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N.I: N.I for discomfort include assisting the patient into a prone position with a small pillow placed under her abdomen, initiating sitz baths (for warmth), encouraging ambulation, and administrating mild analgesics. Breastfeeding the NB.

Breastfeeding women should take pain medication approximately 30 minutes before nursing the baby to achieve maximum pain relief.

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Vaginal Recovery:

· Normal/Abnormal findings


Redness, Edema, Ecchymosis, Discharge, Approximation


Cesarean Recovery:

· Risks, Interventions, Medications, Education


Additional challenges faced by patients during recovery from a cesarean birth include recovery from the anesthesia, a need to cope with incisional and gas pain, and slow ambulation. Mother-infant bonding may be delayed, and patients are at an increased risk for hemorrhage, surgical wound infection, urinary tract infections (UTIs), and DVT.


Care of the patient after cesarean birth:

The nurse must complete the Breasts, Uterus, Bladder, Bowel, Lochia, and Episiotomy ( BUBBLE-HEB) Homan sign, Emotions, Bonding assessment.

· Recovery from anesthesia

· Abdominal Distension

· Urinary (retention/distension)

· Care of the cesarean Incision/Episiotomy

N.I: Perineal care. Clean, Front to back, Washing, Padding, Sitting, Change pad (3 to 4 hrs.) Ice Packs first 24 hrs. postpartum. Tucks, if Hemorrhoids. Sitz Baths relief pain and discomfort (24 to 48 hrs. postpartum) If bleeding occurs, notify the physician *PRIORYTY


Early Maternal Assessment:

Monitor for Infection/Hemorrhage

· Vital Signs: 1st 24hrs.

Temperature: 98.6 ~ 100.4 F

Pulse: 60~100 bpm Bradycardia is common

Blood Pressure: Consistent 120/80mmHg If High: Anxiety, HTN, Preeclampsia.

Respirations: 12~20 per minute

Pain: “The Fifth Vital Sign”


Stool softener, Laxative, Hemorrhoid Cream, NSAID.


Body system adaptations/physiological changes:

· Hematological and Metabolic System

500mL Blood Loss if Vaginal Childbirth 1gr / 1000mL Blood Loss if C/S 2gr

It is important for the nurse to remember that, as the body’s excess fluid is excreted, the hematocrit may rise because of hemoconcentration.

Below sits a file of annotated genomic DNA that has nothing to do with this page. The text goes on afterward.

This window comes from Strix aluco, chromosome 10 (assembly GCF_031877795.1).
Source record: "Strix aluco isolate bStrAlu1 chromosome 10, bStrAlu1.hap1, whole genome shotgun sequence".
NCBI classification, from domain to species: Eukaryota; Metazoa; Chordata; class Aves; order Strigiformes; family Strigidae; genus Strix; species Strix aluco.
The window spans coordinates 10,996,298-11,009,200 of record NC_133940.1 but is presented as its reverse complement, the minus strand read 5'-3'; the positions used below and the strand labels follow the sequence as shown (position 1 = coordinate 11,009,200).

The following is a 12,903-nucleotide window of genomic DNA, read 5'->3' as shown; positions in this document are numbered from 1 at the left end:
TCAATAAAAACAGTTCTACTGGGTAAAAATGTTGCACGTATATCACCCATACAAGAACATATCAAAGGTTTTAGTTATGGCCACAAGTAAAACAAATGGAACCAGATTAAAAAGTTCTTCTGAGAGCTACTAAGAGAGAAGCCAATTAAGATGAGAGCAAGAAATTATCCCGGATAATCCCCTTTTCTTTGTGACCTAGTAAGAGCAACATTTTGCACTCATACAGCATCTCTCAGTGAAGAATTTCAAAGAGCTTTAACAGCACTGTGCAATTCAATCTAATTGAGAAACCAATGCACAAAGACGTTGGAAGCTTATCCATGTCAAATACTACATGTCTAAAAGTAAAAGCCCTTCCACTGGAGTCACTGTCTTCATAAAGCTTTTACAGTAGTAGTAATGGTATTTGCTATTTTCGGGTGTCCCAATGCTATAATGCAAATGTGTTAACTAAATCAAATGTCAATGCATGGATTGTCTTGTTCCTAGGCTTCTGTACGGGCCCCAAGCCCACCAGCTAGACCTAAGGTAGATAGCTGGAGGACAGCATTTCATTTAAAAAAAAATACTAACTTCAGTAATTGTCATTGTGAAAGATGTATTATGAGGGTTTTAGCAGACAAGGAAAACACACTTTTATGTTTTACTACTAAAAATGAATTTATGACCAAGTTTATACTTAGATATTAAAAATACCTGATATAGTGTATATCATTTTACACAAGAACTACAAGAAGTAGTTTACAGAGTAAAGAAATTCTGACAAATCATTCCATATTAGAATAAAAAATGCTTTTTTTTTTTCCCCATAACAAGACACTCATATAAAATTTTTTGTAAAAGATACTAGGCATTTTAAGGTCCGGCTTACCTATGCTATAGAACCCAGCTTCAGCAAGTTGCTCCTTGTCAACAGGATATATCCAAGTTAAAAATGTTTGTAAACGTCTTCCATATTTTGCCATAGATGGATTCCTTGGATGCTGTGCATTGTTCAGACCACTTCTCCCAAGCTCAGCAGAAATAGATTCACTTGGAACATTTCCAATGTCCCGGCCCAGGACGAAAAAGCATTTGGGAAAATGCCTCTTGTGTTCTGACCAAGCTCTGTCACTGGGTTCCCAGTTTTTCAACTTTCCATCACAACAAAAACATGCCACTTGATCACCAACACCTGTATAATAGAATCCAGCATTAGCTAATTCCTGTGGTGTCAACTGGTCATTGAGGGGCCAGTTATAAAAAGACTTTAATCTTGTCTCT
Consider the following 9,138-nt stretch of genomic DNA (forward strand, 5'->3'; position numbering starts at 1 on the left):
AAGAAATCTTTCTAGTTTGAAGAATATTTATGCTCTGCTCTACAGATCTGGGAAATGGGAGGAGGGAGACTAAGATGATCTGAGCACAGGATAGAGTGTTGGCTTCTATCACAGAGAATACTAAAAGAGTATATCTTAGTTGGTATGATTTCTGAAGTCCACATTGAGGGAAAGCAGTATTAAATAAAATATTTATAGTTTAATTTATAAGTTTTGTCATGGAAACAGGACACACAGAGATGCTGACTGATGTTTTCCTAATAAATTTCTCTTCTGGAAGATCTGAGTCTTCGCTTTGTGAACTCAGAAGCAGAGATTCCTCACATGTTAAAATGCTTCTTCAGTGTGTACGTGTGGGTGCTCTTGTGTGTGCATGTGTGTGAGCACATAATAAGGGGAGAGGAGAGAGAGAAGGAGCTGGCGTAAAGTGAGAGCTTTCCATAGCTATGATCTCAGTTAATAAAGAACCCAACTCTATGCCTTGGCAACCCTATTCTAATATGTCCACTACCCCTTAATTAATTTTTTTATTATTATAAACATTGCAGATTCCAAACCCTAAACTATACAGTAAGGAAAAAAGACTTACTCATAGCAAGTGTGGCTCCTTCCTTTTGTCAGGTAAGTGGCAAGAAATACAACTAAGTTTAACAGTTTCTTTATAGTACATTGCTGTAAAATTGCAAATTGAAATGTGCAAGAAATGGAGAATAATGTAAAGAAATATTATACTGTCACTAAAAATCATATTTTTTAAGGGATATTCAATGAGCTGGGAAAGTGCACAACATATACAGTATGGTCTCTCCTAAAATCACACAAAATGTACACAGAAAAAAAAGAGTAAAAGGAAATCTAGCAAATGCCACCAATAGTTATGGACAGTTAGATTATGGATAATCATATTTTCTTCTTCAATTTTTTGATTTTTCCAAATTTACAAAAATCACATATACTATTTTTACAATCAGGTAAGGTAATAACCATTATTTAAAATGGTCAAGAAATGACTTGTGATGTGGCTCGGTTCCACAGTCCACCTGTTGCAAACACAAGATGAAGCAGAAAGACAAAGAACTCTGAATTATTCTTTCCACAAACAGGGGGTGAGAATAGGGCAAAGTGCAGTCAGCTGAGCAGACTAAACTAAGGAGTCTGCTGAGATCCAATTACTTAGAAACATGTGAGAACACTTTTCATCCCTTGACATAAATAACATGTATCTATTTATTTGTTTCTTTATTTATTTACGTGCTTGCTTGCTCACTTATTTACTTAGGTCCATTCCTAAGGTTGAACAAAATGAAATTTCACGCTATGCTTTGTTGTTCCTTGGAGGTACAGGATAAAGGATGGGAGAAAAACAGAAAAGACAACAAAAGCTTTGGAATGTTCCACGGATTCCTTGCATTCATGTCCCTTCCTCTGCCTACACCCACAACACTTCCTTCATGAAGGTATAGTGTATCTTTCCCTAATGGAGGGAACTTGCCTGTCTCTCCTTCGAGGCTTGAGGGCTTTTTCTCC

Maternal plasma volume decreases even further as a result of diuresis.

Circulating levels of estrogen and progesterone decrease dramatically after delivery of the placenta; human placental lactogen, cortisol, growth hormone, and insulinase, also fall.

maternal fatigue.

Patients who received epidural or spinal anesthesia may experience headaches, especially when they assume an upright position. After spinal or epidural anesthesia, headaches may result from the leakage of cerebrospinal fluid into the extradural space.

· Neurological

Fatigue, Discomfort, OXYTOCIN causes sleepiness.

· Renal System, Fluids and Electrolytes

Urinary output 3000mL in 24 hrs. Diuresis occurs after birth.

· Respiratory System

Resp system goes back to normal non-pregnancy state. Progesterone levels drop.

The immediate decrease in intra-abdominal pressure associated with the birth of the baby allows for increased expansion of the diaphragm and relief from the dyspnea usually associated with pregnancy.

· Integumentary System

Changes related to major alterations in hormones, alterations in pigmentation, connective and cutaneous tissue, hair, nails, secretory glands, and pruritus. Most pregnancy-related skin changes disappear completely during the postpartum period, although some, such as striae gravidarum (stretch marks), fade but may remain permanently.

· Cardiovascular System